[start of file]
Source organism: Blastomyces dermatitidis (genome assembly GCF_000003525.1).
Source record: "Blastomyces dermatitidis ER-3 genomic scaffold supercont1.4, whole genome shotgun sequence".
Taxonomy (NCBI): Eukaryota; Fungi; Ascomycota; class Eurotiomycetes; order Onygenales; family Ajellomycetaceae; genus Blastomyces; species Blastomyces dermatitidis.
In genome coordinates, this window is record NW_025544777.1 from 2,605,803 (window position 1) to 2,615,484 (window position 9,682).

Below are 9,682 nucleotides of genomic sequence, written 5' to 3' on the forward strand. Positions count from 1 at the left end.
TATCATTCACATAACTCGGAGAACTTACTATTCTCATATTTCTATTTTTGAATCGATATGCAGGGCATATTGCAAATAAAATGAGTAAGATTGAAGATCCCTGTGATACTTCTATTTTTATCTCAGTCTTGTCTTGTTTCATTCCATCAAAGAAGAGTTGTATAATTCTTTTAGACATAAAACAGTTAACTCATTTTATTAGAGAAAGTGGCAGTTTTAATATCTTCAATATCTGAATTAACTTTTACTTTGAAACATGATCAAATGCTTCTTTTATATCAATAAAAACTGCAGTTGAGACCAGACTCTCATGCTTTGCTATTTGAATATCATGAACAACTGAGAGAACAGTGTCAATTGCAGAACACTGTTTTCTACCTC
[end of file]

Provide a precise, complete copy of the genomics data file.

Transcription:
Source organism: Blastomyces dermatitidis (genome assembly GCF_000003525.1).
Source record: "Blastomyces dermatitidis ER-3 genomic scaffold supercont1.4, whole genome shotgun sequence".
Taxonomy (NCBI): Eukaryota; Fungi; Ascomycota; class Eurotiomycetes; order Onygenales; family Ajellomycetaceae; genus Blastomyces; species Blastomyces dermatitidis.
In genome coordinates, this window is record NW_025544777.1 from 2,605,803 (window position 1) to 2,615,484 (window position 9,682).

Below are 9,682 nucleotides of genomic sequence, written 5' to 3' on the forward strand. Positions count from 1 at the left end.
TATCATTCACATAACTCGGAGAACTTACTATTCTCATATTTCTATTTTTGAATCGATATGCAGGGCATATTGCAAATAAAATGAGTAAGATTGAAGATCCCTGTGATACTTCTATTTTTATCTCAGTCTTGTCTTGTTTCATTCCATCAAAGAAGAGTTGTATAATTCTTTTAGACATAAAACAGTTAACTCATTTTATTAGAGAAAGTGGCAGTTTTAATATCTTCAATATCTGAATTAACTTTTACTTTGAAACATGATCAAATGCTTCTTTTATATCAATAAAAACTGCAGTTGAGACCAGACTCTCATGCTTTGCTATTTGAATATCATGAACAACTGAGAGAACAGTGTCAATTGCAGAACACTGTTTTCTACCTC